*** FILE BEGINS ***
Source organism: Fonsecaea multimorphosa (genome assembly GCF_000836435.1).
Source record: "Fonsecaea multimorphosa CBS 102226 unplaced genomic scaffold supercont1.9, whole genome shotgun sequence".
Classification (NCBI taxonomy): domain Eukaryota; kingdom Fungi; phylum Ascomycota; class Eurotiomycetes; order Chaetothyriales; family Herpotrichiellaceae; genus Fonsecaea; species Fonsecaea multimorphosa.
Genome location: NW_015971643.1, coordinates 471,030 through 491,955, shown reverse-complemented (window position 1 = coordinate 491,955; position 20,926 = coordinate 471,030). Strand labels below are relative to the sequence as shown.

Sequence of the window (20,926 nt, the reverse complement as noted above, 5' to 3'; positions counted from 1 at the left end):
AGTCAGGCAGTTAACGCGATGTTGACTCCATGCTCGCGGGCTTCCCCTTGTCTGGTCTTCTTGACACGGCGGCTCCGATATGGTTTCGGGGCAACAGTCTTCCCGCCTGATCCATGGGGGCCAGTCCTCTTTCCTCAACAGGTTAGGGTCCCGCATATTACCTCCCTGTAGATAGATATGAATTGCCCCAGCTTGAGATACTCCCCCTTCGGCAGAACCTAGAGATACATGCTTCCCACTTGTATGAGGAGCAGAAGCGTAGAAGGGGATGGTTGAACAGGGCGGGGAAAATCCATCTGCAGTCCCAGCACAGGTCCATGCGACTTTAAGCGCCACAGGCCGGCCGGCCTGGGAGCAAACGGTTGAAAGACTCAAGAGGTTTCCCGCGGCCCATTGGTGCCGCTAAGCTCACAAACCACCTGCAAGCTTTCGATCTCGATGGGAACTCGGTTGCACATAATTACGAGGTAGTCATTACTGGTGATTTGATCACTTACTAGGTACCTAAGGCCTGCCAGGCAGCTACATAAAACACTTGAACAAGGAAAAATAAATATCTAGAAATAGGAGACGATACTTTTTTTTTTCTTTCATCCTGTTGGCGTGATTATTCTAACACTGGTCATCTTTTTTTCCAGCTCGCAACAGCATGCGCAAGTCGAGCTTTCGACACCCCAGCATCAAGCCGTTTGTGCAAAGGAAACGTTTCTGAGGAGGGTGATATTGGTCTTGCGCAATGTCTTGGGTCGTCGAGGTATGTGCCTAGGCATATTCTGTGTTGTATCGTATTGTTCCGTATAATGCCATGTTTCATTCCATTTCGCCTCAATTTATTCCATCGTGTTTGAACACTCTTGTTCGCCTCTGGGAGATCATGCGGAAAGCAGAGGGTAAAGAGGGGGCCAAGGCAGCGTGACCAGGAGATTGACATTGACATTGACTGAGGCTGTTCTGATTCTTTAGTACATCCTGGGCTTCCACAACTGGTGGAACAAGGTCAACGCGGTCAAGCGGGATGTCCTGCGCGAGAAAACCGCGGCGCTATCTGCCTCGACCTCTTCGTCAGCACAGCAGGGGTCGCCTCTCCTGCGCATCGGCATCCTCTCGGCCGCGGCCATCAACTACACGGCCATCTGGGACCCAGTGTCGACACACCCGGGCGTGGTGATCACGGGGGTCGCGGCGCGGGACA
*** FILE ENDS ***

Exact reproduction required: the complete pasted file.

Source organism: Fonsecaea multimorphosa (genome assembly GCF_000836435.1).
Source record: "Fonsecaea multimorphosa CBS 102226 unplaced genomic scaffold supercont1.9, whole genome shotgun sequence".
Classification (NCBI taxonomy): domain Eukaryota; kingdom Fungi; phylum Ascomycota; class Eurotiomycetes; order Chaetothyriales; family Herpotrichiellaceae; genus Fonsecaea; species Fonsecaea multimorphosa.
Genome location: NW_015971643.1, coordinates 471,030 through 491,955, shown reverse-complemented (window position 1 = coordinate 491,955; position 20,926 = coordinate 471,030). Strand labels below are relative to the sequence as shown.

Sequence of the window (20,926 nt, the reverse complement as noted above, 5' to 3'; positions counted from 1 at the left end):
AGTCAGGCAGTTAACGCGATGTTGACTCCATGCTCGCGGGCTTCCCCTTGTCTGGTCTTCTTGACACGGCGGCTCCGATATGGTTTCGGGGCAACAGTCTTCCCGCCTGATCCATGGGGGCCAGTCCTCTTTCCTCAACAGGTTAGGGTCCCGCATATTACCTCCCTGTAGATAGATATGAATTGCCCCAGCTTGAGATACTCCCCCTTCGGCAGAACCTAGAGATACATGCTTCCCACTTGTATGAGGAGCAGAAGCGTAGAAGGGGATGGTTGAACAGGGCGGGGAAAATCCATCTGCAGTCCCAGCACAGGTCCATGCGACTTTAAGCGCCACAGGCCGGCCGGCCTGGGAGCAAACGGTTGAAAGACTCAAGAGGTTTCCCGCGGCCCATTGGTGCCGCTAAGCTCACAAACCACCTGCAAGCTTTCGATCTCGATGGGAACTCGGTTGCACATAATTACGAGGTAGTCATTACTGGTGATTTGATCACTTACTAGGTACCTAAGGCCTGCCAGGCAGCTACATAAAACACTTGAACAAGGAAAAATAAATATCTAGAAATAGGAGACGATACTTTTTTTTTTCTTTCATCCTGTTGGCGTGATTATTCTAACACTGGTCATCTTTTTTTCCAGCTCGCAACAGCATGCGCAAGTCGAGCTTTCGACACCCCAGCATCAAGCCGTTTGTGCAAAGGAAACGTTTCTGAGGAGGGTGATATTGGTCTTGCGCAATGTCTTGGGTCGTCGAGGTATGTGCCTAGGCATATTCTGTGTTGTATCGTATTGTTCCGTATAATGCCATGTTTCATTCCATTTCGCCTCAATTTATTCCATCGTGTTTGAACACTCTTGTTCGCCTCTGGGAGATCATGCGGAAAGCAGAGGGTAAAGAGGGGGCCAAGGCAGCGTGACCAGGAGATTGACATTGACATTGACTGAGGCTGTTCTGATTCTTTAGTACATCCTGGGCTTCCACAACTGGTGGAACAAGGTCAACGCGGTCAAGCGGGATGTCCTGCGCGAGAAAACCGCGGCGCTATCTGCCTCGACCTCTTCGTCAGCACAGCAGGGGTCGCCTCTCCTGCGCATCGGCATCCTCTCGGCCGCGGCCATCAACTACACGGCCATCTGGGACCCAGTGTCGACACACCCGGGCGTGGTGATCACGGGGGTCGCGGCGCGGGACA